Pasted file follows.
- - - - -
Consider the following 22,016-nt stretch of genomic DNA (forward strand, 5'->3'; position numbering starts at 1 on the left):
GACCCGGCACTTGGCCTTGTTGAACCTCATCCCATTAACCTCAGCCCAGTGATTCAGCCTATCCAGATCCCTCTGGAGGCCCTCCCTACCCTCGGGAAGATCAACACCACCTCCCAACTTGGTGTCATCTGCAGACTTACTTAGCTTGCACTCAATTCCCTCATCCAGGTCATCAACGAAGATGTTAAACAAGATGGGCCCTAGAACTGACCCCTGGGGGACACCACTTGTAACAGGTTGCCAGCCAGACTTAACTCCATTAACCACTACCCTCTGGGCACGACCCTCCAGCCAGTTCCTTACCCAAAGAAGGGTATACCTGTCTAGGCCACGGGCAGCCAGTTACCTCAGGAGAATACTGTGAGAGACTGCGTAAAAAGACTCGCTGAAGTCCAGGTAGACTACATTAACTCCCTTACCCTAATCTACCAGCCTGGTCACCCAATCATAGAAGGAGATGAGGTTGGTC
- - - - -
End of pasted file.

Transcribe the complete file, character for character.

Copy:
Consider the following 22,016-nt stretch of genomic DNA (forward strand, 5'->3'; position numbering starts at 1 on the left):
GACCCGGCACTTGGCCTTGTTGAACCTCATCCCATTAACCTCAGCCCAGTGATTCAGCCTATCCAGATCCCTCTGGAGGCCCTCCCTACCCTCGGGAAGATCAACACCACCTCCCAACTTGGTGTCATCTGCAGACTTACTTAGCTTGCACTCAATTCCCTCATCCAGGTCATCAACGAAGATGTTAAACAAGATGGGCCCTAGAACTGACCCCTGGGGGACACCACTTGTAACAGGTTGCCAGCCAGACTTAACTCCATTAACCACTACCCTCTGGGCACGACCCTCCAGCCAGTTCCTTACCCAAAGAAGGGTATACCTGTCTAGGCCACGGGCAGCCAGTTACCTCAGGAGAATACTGTGAGAGACTGCGTAAAAAGACTCGCTGAAGTCCAGGTAGACTACATTAACTCCCTTACCCTAATCTACCAGCCTGGTCACCCAATCATAGAAGGAGATGAGGTTGGTC